When Great Expectations Cannot Be Met

By Donna RandallScenarioWith 0 comments

Looking back, I think it fair to say that I come from a family in which being quick witted, independent, and funny reigned supreme. Although raised in the midst of the Great Depression and not formally educated beyond the ninth grade, both parents were quick, and wanted that for their children. In fact, I can recall very clearly taking my mother for dinner in my thirties after my father had died, and having the kind of conversation that cannot be planned and must be cherished, in my opinion. And cherish it I have done through all these years. During this dinner, I learned the importance of a photograph of my only younger brother that Mom had kept on the kitchen window sill for decades, and I learned why my mother chose my father as her husband and father of her children.

You see, Mom was nine years Dad’s senior and after World War II was considerably jaded by the experience of war (and with good reason, I would add). Apparently, as a returning war vet coming home to the relatively small community in which he was born, Dad was asked to speak to the community members. Mom attended this gathering and pretty much instantaneously decided that she wanted to marry Dad because she wanted to create and raise intelligent children. As Mom told me this story, I was taken by her clear direction and maturity, but simply had to interject with a bit of humour. So, I asked simply, “Do you think you made the right choice?” After chuckling together for a while, Mom quietly responded with, “Yes, I think I did.”

Given that people with common interests often attract, my parents became friends with another couple with similar views of encouraging children to hone their intellectual abilities. Even when I was still very young, I appreciated being welcome to add my opinions to the topics discussed, even though my comments sometimes didn’t fit into the conversation. I also fully appreciated that in these instances I was not ignored or ridiculed, but rather asked for clarification and brought further into the conversation. And, as usual, humour figured largely within these often serious discussions, with sarcasm at the top of the list.

Tragically, however, this past year of my life has brought with it a shipment of vision challenges into my life. As a consequence of my difficulties seeing at all clearly, I feel as through I have lost the attributes I so strongly cherish. First of all, I am anything but I independent these days. I need help with reading my incoming and outgoing email messages, with grocery shopping, with cooking without cutting my finders and selecting the appropriate spices for my chosen dinner. At this point I can’t even read the dials on the stove to get the required temperature setting to avoid burning but actually cooking the dinner. One of the debilitating disabilities I am experiencing is that I cannot drive a car except to very limited locations and back, and only if the weather conditions are suitable. As you can imagine, it is very difficult to build a business under these limited conditions. I am happy to report that pretty much everyone I encounter is happy to assist me in whatever way I need, but jeezy peezy it is so difficult for me to ask for help in the first place. I don’t feel I am averse to asking, but rather I don’t think of having to do so.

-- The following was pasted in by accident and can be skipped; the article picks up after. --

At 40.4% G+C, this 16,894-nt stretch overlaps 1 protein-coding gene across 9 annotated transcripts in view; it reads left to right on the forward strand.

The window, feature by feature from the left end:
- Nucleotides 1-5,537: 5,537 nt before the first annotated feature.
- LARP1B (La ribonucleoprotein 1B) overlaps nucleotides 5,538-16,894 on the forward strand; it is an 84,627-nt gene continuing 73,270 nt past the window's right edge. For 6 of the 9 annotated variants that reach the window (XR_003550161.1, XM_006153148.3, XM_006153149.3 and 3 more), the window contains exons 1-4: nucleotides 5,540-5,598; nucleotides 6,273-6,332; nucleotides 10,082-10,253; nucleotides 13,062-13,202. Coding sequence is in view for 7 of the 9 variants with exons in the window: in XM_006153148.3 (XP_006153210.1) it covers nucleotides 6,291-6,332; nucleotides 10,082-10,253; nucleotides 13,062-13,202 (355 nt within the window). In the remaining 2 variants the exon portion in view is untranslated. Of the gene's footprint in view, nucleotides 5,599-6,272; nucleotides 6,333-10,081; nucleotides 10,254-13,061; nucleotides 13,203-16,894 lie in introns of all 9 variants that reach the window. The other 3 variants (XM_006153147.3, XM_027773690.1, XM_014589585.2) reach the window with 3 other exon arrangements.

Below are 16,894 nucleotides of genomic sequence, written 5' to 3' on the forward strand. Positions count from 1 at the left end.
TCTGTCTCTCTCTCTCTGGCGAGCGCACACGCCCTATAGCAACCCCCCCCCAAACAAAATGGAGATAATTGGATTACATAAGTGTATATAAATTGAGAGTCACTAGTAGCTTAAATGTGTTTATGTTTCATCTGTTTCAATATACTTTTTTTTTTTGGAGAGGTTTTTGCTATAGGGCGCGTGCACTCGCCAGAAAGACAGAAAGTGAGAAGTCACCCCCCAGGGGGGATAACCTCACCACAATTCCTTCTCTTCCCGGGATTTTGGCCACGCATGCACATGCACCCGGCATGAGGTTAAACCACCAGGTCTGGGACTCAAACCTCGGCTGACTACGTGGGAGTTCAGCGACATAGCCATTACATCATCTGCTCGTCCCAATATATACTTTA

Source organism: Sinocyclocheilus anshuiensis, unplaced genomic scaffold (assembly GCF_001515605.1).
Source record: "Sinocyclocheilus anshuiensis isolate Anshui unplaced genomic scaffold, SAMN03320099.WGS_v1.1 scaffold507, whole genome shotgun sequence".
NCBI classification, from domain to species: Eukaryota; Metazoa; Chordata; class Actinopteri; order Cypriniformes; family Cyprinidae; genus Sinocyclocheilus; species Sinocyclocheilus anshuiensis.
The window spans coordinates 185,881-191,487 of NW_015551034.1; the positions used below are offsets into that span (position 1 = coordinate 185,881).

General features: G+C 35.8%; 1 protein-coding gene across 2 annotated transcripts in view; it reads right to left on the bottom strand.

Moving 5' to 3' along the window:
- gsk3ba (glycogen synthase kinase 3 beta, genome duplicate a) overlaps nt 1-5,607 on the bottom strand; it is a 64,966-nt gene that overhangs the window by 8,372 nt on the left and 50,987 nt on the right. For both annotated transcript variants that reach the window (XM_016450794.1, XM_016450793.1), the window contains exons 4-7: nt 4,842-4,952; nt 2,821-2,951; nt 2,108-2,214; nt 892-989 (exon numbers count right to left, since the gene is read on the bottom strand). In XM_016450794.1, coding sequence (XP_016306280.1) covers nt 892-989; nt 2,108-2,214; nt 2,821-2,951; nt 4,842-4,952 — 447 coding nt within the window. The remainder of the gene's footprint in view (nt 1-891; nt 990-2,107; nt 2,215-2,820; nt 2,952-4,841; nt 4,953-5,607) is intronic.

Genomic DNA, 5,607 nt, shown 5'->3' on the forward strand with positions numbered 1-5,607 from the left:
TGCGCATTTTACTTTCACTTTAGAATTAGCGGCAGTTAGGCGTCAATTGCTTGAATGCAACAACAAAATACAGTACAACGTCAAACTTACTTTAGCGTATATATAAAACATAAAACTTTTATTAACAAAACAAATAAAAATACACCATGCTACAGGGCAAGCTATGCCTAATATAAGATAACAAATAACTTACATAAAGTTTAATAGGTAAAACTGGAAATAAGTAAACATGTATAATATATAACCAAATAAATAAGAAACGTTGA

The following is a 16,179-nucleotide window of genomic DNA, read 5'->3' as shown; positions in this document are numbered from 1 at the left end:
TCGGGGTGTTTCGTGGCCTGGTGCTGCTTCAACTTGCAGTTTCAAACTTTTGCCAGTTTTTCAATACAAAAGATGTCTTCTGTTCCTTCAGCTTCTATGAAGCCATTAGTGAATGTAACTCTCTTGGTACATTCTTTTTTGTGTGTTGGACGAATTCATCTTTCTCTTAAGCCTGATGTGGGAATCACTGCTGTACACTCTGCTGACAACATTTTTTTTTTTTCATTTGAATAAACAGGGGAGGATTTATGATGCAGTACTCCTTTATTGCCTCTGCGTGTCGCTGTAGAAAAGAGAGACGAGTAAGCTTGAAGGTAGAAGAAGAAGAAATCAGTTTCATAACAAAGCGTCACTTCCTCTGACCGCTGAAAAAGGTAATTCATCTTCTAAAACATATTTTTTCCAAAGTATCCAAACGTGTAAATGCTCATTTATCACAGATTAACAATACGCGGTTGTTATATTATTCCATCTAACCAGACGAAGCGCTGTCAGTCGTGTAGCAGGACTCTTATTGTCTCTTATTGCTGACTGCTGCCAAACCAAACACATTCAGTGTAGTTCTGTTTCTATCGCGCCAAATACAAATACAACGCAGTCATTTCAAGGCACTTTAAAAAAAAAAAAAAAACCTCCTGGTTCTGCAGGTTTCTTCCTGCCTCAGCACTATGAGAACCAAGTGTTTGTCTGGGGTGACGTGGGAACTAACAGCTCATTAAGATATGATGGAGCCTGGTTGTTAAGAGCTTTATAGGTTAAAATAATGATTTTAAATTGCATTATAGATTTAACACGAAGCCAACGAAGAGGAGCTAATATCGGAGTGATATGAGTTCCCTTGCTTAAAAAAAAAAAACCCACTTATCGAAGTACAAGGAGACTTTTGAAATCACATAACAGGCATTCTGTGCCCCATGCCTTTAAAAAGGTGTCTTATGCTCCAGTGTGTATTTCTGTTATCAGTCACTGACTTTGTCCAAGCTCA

In case you are wondering why you are reading about this topic in a blog post about menopause, I have decided to include it here because I have learned over the past few years that the condition called dry eye often shows up in menopausal women, with most of us having no idea of what it is or even that we should pay attention to our eye health. I suppose I can excuse myself for taking so long to pay attention, given I have experienced dry eyes since my teenage years. But, I also raise the issue here because menopause is a time of many changes in our lives…changes that we didn’t ever expect would impact our way of being so decidedly. And, while you are at it, rather than constantly feeling frustrated by not being able to finish your list of things to do, try learning to make more reasonable and attainable lists. Good luck with that one!

As you travel through this challenging time of your life, please keep in mind that you still are you, even though you might not be able to be the “you” that you have always been. Whenever possible, when you are upset about experiencing the loss of something you cherish throughout your life, try to pinpoint something you appreciate about the new you, and learn to cherish the new and improved you that you are today. In other, less convoluted, words, try to avoid grieving your losses, but rather celebrate your gains.

Cao for now…